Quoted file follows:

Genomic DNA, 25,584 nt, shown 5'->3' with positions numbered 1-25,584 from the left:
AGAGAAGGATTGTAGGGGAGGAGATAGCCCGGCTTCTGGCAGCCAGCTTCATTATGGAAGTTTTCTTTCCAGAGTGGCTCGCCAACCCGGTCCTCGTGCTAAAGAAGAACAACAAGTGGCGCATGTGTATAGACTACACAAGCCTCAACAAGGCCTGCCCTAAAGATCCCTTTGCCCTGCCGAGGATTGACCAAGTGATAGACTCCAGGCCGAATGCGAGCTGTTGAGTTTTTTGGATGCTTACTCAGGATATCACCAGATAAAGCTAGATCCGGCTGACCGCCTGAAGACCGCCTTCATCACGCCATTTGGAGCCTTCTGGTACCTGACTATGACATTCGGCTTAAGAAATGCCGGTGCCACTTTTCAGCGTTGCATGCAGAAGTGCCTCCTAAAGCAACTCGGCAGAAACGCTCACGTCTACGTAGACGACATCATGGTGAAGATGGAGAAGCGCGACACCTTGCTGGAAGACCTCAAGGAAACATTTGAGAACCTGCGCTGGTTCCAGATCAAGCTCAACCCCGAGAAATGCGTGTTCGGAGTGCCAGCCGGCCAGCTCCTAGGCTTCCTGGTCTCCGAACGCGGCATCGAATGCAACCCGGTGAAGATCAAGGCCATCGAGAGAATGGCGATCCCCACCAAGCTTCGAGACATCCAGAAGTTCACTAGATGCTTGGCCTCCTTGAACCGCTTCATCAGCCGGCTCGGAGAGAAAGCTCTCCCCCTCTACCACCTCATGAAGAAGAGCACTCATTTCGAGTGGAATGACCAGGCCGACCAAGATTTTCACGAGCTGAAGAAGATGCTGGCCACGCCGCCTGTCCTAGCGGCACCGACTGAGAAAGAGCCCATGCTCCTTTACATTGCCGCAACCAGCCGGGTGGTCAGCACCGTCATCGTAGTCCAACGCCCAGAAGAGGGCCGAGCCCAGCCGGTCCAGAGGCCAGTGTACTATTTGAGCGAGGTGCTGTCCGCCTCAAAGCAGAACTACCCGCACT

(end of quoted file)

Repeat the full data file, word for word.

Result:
Genomic DNA, 25,584 nt, shown 5'->3' with positions numbered 1-25,584 from the left:
AGAGAAGGATTGTAGGGGAGGAGATAGCCCGGCTTCTGGCAGCCAGCTTCATTATGGAAGTTTTCTTTCCAGAGTGGCTCGCCAACCCGGTCCTCGTGCTAAAGAAGAACAACAAGTGGCGCATGTGTATAGACTACACAAGCCTCAACAAGGCCTGCCCTAAAGATCCCTTTGCCCTGCCGAGGATTGACCAAGTGATAGACTCCAGGCCGAATGCGAGCTGTTGAGTTTTTTGGATGCTTACTCAGGATATCACCAGATAAAGCTAGATCCGGCTGACCGCCTGAAGACCGCCTTCATCACGCCATTTGGAGCCTTCTGGTACCTGACTATGACATTCGGCTTAAGAAATGCCGGTGCCACTTTTCAGCGTTGCATGCAGAAGTGCCTCCTAAAGCAACTCGGCAGAAACGCTCACGTCTACGTAGACGACATCATGGTGAAGATGGAGAAGCGCGACACCTTGCTGGAAGACCTCAAGGAAACATTTGAGAACCTGCGCTGGTTCCAGATCAAGCTCAACCCCGAGAAATGCGTGTTCGGAGTGCCAGCCGGCCAGCTCCTAGGCTTCCTGGTCTCCGAACGCGGCATCGAATGCAACCCGGTGAAGATCAAGGCCATCGAGAGAATGGCGATCCCCACCAAGCTTCGAGACATCCAGAAGTTCACTAGATGCTTGGCCTCCTTGAACCGCTTCATCAGCCGGCTCGGAGAGAAAGCTCTCCCCCTCTACCACCTCATGAAGAAGAGCACTCATTTCGAGTGGAATGACCAGGCCGACCAAGATTTTCACGAGCTGAAGAAGATGCTGGCCACGCCGCCTGTCCTAGCGGCACCGACTGAGAAAGAGCCCATGCTCCTTTACATTGCCGCAACCAGCCGGGTGGTCAGCACCGTCATCGTAGTCCAACGCCCAGAAGAGGGCCGAGCCCAGCCGGTCCAGAGGCCAGTGTACTATTTGAGCGAGGTGCTGTCCGCCTCAAAGCAGAACTACCCGCACT